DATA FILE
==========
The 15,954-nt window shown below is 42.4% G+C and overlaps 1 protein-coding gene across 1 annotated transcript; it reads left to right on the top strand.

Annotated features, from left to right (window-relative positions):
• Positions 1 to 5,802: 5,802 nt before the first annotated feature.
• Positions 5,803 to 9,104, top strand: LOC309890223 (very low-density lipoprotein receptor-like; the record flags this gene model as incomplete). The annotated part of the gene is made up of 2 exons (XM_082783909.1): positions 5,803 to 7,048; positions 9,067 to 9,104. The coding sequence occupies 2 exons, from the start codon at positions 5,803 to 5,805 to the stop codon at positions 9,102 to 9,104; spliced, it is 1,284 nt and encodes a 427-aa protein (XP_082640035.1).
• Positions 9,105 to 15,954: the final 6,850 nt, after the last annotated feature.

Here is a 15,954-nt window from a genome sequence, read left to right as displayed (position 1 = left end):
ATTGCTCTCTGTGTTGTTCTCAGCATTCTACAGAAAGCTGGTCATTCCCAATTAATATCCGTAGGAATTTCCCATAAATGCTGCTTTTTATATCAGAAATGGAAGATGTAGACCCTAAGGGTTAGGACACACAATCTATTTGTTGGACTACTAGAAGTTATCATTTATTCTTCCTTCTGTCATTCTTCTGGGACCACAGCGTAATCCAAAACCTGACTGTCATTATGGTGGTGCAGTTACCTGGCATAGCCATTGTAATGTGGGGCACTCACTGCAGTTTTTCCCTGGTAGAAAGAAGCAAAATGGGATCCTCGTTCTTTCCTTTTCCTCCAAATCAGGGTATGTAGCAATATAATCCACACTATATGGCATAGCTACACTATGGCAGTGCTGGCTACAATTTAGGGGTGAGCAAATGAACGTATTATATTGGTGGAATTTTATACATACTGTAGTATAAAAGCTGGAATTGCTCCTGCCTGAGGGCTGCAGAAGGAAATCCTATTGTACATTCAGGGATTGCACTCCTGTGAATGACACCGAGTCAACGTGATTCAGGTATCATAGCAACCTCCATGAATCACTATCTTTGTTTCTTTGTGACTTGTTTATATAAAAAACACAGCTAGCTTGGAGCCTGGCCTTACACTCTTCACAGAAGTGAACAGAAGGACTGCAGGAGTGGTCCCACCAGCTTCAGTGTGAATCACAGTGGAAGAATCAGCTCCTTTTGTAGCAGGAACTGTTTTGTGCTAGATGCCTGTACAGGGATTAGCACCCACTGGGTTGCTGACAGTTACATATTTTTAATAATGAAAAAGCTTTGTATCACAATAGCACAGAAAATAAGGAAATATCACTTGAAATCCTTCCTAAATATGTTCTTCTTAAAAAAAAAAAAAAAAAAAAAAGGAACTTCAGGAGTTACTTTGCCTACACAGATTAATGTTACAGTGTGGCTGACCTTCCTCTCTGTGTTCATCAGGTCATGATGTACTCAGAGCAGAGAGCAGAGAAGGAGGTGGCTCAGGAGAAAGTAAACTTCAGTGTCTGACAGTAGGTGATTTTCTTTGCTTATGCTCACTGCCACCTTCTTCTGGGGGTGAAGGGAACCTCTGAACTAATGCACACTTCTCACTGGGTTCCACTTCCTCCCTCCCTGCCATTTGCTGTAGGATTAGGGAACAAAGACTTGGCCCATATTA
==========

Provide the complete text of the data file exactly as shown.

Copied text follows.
The 15,954-nt window shown below is 42.4% G+C and overlaps 1 protein-coding gene across 1 annotated transcript; it reads left to right on the top strand.

Annotated features, from left to right (window-relative positions):
• Positions 1 to 5,802: 5,802 nt before the first annotated feature.
• Positions 5,803 to 9,104, top strand: LOC309890223 (very low-density lipoprotein receptor-like; the record flags this gene model as incomplete). The annotated part of the gene is made up of 2 exons (XM_082783909.1): positions 5,803 to 7,048; positions 9,067 to 9,104. The coding sequence occupies 2 exons, from the start codon at positions 5,803 to 5,805 to the stop codon at positions 9,102 to 9,104; spliced, it is 1,284 nt and encodes a 427-aa protein (XP_082640035.1).
• Positions 9,105 to 15,954: the final 6,850 nt, after the last annotated feature.

Here is a 15,954-nt window from a genome sequence, read left to right as displayed (position 1 = left end):
ATTGCTCTCTGTGTTGTTCTCAGCATTCTACAGAAAGCTGGTCATTCCCAATTAATATCCGTAGGAATTTCCCATAAATGCTGCTTTTTATATCAGAAATGGAAGATGTAGACCCTAAGGGTTAGGACACACAATCTATTTGTTGGACTACTAGAAGTTATCATTTATTCTTCCTTCTGTCATTCTTCTGGGACCACAGCGTAATCCAAAACCTGACTGTCATTATGGTGGTGCAGTTACCTGGCATAGCCATTGTAATGTGGGGCACTCACTGCAGTTTTTCCCTGGTAGAAAGAAGCAAAATGGGATCCTCGTTCTTTCCTTTTCCTCCAAATCAGGGTATGTAGCAATATAATCCACACTATATGGCATAGCTACACTATGGCAGTGCTGGCTACAATTTAGGGGTGAGCAAATGAACGTATTATATTGGTGGAATTTTATACATACTGTAGTATAAAAGCTGGAATTGCTCCTGCCTGAGGGCTGCAGAAGGAAATCCTATTGTACATTCAGGGATTGCACTCCTGTGAATGACACCGAGTCAACGTGATTCAGGTATCATAGCAACCTCCATGAATCACTATCTTTGTTTCTTTGTGACTTGTTTATATAAAAAACACAGCTAGCTTGGAGCCTGGCCTTACACTCTTCACAGAAGTGAACAGAAGGACTGCAGGAGTGGTCCCACCAGCTTCAGTGTGAATCACAGTGGAAGAATCAGCTCCTTTTGTAGCAGGAACTGTTTTGTGCTAGATGCCTGTACAGGGATTAGCACCCACTGGGTTGCTGACAGTTACATATTTTTAATAATGAAAAAGCTTTGTATCACAATAGCACAGAAAATAAGGAAATATCACTTGAAATCCTTCCTAAATATGTTCTTCTTAAAAAAAAAAAAAAAAAAAAAAGGAACTTCAGGAGTTACTTTGCCTACACAGATTAATGTTACAGTGTGGCTGACCTTCCTCTCTGTGTTCATCAGGTCATGATGTACTCAGAGCAGAGAGCAGAGAAGGAGGTGGCTCAGGAGAAAGTAAACTTCAGTGTCTGACAGTAGGTGATTTTCTTTGCTTATGCTCACTGCCACCTTCTTCTGGGGGTGAAGGGAACCTCTGAACTAATGCACACTTCTCACTGGGTTCCACTTCCTCCCTCCCTGCCATTTGCTGTAGGATTAGGGAACAAAGACTTGGCCCATATTA